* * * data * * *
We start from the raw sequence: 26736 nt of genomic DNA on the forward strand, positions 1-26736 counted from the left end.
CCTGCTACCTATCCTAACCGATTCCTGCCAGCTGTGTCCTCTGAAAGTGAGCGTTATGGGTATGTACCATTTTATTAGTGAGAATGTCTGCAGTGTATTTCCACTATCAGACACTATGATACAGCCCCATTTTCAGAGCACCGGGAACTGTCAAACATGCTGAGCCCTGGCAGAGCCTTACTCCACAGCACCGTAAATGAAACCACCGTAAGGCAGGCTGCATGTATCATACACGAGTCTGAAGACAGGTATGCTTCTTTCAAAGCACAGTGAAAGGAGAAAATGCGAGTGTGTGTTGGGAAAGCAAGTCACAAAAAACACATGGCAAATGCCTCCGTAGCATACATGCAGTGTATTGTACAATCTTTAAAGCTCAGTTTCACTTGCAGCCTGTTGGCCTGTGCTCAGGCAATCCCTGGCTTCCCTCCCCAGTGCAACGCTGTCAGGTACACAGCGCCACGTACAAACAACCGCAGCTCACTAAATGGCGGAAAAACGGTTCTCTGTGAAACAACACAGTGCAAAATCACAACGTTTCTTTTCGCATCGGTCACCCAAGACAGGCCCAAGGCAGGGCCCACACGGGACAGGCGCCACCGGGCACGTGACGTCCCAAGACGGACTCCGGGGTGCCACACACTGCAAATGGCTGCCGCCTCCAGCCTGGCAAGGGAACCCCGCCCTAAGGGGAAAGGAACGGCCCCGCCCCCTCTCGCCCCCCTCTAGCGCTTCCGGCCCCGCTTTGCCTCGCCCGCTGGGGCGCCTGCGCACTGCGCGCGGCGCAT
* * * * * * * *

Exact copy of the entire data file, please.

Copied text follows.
We start from the raw sequence: 26736 nt of genomic DNA on the forward strand, positions 1-26736 counted from the left end.
CCTGCTACCTATCCTAACCGATTCCTGCCAGCTGTGTCCTCTGAAAGTGAGCGTTATGGGTATGTACCATTTTATTAGTGAGAATGTCTGCAGTGTATTTCCACTATCAGACACTATGATACAGCCCCATTTTCAGAGCACCGGGAACTGTCAAACATGCTGAGCCCTGGCAGAGCCTTACTCCACAGCACCGTAAATGAAACCACCGTAAGGCAGGCTGCATGTATCATACACGAGTCTGAAGACAGGTATGCTTCTTTCAAAGCACAGTGAAAGGAGAAAATGCGAGTGTGTGTTGGGAAAGCAAGTCACAAAAAACACATGGCAAATGCCTCCGTAGCATACATGCAGTGTATTGTACAATCTTTAAAGCTCAGTTTCACTTGCAGCCTGTTGGCCTGTGCTCAGGCAATCCCTGGCTTCCCTCCCCAGTGCAACGCTGTCAGGTACACAGCGCCACGTACAAACAACCGCAGCTCACTAAATGGCGGAAAAACGGTTCTCTGTGAAACAACACAGTGCAAAATCACAACGTTTCTTTTCGCATCGGTCACCCAAGACAGGCCCAAGGCAGGGCCCACACGGGACAGGCGCCACCGGGCACGTGACGTCCCAAGACGGACTCCGGGGTGCCACACACTGCAAATGGCTGCCGCCTCCAGCCTGGCAAGGGAACCCCGCCCTAAGGGGAAAGGAACGGCCCCGCCCCCTCTCGCCCCCCTCTAGCGCTTCCGGCCCCGCTTTGCCTCGCCCGCTGGGGCGCCTGCGCACTGCGCGCGGCGCAT